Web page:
It was pretty much all me in the Finals. I kept getting texts from both sides throughout the event. The Savage Lands crowd has had plenty to cheer about lately, so it was pretty gratifying to see the celebrations at Jungle Shrine after Andre Coimbra hoisted the trophy. This is despite the fact that Andre had some bias against tapped lands and did not actually visit the Jungle Shrine. It could not have worked out better for my old pal Woolly Thoctar. He deserved to get a big win before they hand him the Standard retirement package later this year.
Andre Coimbra's Naya Lightsaber
Standard - Winner, 2009 World Championships
I got this season—my farewell tour, if you will—off to a rousing start with two decks in the finals of Pro Tour–San Diego. It was all Savage Lands this time. Both Simon Görtzen and Kyle Boggemes are the kind of managers I like to work with. Those guys are all business.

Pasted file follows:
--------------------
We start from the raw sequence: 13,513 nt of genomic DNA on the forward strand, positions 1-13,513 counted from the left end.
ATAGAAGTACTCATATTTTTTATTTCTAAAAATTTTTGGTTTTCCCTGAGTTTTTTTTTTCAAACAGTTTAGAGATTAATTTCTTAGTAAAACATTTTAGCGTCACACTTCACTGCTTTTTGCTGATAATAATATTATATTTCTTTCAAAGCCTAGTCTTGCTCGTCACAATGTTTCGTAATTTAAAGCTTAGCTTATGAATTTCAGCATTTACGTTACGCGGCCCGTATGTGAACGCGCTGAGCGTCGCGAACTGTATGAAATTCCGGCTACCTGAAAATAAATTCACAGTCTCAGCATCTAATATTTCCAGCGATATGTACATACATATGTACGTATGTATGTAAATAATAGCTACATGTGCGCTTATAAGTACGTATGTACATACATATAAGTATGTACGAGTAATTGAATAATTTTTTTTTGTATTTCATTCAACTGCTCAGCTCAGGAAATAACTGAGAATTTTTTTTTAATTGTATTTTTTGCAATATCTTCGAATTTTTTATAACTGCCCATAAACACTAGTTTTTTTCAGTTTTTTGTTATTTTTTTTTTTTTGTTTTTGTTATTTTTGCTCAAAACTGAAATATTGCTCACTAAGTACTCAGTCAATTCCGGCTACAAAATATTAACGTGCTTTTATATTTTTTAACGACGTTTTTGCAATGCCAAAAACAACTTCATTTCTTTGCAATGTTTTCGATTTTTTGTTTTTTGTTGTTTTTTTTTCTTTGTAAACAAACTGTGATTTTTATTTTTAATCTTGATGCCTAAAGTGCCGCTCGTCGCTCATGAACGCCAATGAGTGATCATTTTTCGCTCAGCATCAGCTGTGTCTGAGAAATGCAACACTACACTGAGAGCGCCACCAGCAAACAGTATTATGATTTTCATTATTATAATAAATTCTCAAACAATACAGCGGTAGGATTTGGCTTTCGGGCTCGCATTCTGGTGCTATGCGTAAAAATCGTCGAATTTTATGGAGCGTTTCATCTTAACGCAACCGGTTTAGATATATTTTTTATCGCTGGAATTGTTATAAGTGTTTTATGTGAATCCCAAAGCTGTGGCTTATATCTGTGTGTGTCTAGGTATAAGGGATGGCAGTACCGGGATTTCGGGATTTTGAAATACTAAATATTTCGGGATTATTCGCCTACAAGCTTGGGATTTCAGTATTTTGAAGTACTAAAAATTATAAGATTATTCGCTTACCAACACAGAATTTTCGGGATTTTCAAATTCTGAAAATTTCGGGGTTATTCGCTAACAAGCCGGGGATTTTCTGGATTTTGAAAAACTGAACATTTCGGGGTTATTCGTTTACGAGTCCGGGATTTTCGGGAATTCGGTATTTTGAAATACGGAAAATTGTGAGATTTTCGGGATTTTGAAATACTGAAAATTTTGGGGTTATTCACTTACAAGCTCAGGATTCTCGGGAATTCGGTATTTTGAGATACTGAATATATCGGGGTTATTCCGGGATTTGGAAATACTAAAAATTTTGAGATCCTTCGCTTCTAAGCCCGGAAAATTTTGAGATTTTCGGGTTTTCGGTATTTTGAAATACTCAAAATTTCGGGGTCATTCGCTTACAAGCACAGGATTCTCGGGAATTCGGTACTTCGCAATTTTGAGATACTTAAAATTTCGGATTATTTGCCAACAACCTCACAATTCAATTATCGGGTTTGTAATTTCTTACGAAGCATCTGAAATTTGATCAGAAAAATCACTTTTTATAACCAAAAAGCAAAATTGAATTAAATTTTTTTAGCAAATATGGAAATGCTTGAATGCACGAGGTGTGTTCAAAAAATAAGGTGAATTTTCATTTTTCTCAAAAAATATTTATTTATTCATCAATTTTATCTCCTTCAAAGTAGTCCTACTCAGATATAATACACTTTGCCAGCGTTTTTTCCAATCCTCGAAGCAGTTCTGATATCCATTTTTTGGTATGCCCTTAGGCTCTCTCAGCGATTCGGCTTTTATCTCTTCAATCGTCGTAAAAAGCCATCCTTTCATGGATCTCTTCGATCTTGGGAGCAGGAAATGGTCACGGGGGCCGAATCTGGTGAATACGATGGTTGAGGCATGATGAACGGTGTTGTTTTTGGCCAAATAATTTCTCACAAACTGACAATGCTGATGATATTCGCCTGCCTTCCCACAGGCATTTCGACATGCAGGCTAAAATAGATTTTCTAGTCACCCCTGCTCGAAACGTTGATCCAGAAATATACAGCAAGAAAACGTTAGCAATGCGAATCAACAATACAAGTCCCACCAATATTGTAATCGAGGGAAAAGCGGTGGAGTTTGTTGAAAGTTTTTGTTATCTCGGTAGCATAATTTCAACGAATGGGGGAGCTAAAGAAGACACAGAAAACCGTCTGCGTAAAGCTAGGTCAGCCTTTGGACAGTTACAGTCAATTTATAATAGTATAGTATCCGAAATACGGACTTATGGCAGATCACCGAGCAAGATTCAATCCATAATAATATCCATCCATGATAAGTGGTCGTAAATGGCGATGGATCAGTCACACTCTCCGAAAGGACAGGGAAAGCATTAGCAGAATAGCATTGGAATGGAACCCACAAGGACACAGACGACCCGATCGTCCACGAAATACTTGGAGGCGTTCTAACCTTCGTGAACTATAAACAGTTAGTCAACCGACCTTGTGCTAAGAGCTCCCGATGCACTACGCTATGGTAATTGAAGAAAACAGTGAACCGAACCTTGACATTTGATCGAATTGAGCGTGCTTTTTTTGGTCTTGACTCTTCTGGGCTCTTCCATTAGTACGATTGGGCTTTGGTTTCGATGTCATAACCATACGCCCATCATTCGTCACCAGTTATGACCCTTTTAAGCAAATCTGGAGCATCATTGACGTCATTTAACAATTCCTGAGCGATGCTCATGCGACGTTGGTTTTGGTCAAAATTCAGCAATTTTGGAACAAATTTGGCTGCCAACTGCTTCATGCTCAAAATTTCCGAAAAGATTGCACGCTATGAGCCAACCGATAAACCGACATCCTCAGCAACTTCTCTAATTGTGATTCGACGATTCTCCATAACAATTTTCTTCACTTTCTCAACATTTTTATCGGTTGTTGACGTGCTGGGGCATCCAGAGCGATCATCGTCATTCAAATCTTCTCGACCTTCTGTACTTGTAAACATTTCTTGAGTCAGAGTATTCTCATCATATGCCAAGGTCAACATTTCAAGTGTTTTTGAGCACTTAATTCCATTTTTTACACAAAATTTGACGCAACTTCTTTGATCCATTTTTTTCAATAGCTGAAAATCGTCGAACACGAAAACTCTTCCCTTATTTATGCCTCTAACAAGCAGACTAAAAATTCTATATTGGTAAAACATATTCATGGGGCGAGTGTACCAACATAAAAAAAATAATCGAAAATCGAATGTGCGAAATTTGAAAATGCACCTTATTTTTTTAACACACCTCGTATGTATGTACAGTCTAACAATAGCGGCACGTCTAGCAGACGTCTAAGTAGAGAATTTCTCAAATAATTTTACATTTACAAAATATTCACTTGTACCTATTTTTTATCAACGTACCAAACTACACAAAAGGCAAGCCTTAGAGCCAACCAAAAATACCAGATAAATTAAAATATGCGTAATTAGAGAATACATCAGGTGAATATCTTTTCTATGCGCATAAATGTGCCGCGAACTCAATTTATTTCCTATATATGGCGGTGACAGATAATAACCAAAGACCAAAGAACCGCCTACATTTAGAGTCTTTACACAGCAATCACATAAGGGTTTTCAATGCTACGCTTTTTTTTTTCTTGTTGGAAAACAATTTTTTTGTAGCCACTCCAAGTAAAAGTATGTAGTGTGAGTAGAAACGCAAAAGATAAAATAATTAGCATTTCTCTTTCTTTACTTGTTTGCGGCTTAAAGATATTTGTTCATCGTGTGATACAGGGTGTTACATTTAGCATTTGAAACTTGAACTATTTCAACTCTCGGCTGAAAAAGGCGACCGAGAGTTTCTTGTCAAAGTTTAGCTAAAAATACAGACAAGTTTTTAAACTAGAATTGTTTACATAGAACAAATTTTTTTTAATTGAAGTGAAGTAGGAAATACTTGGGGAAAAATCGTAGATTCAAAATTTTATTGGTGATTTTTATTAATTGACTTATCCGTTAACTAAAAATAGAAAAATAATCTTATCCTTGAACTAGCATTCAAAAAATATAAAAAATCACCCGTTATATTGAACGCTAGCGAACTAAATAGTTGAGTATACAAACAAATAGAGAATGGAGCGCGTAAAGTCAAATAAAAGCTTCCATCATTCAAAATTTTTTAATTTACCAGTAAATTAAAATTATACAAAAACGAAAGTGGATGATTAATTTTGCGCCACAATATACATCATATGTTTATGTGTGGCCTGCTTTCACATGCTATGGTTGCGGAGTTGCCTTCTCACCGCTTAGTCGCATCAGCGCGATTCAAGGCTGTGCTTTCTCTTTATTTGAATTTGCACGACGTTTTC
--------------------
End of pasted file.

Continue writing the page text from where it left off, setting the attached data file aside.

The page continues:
Simon Görtzen's Jund
Standard - Winner, Pro Tour–San Diego
It was the second time I had worked with Kyle. He may be young but he has some great ideas and his vision really showed everyone that I could continue to be viable once I retire from the Standard scene. Just a couple of weeks before San Diego, Kyle won an Extended Pro Tour Qualifier where I got to stretch myself and do things like turn all the nonbasic lands into Mountains or even blow up all the lands. I remember when I was kid listening to that old codger Erhnam Djinn talking about working with Armageddon. I also remember thinking that took two turns and 8 mana. I guess he also had to walk uphill to the School of the Unseen without sleeves while paying cumulative upkeep on his Snowfall.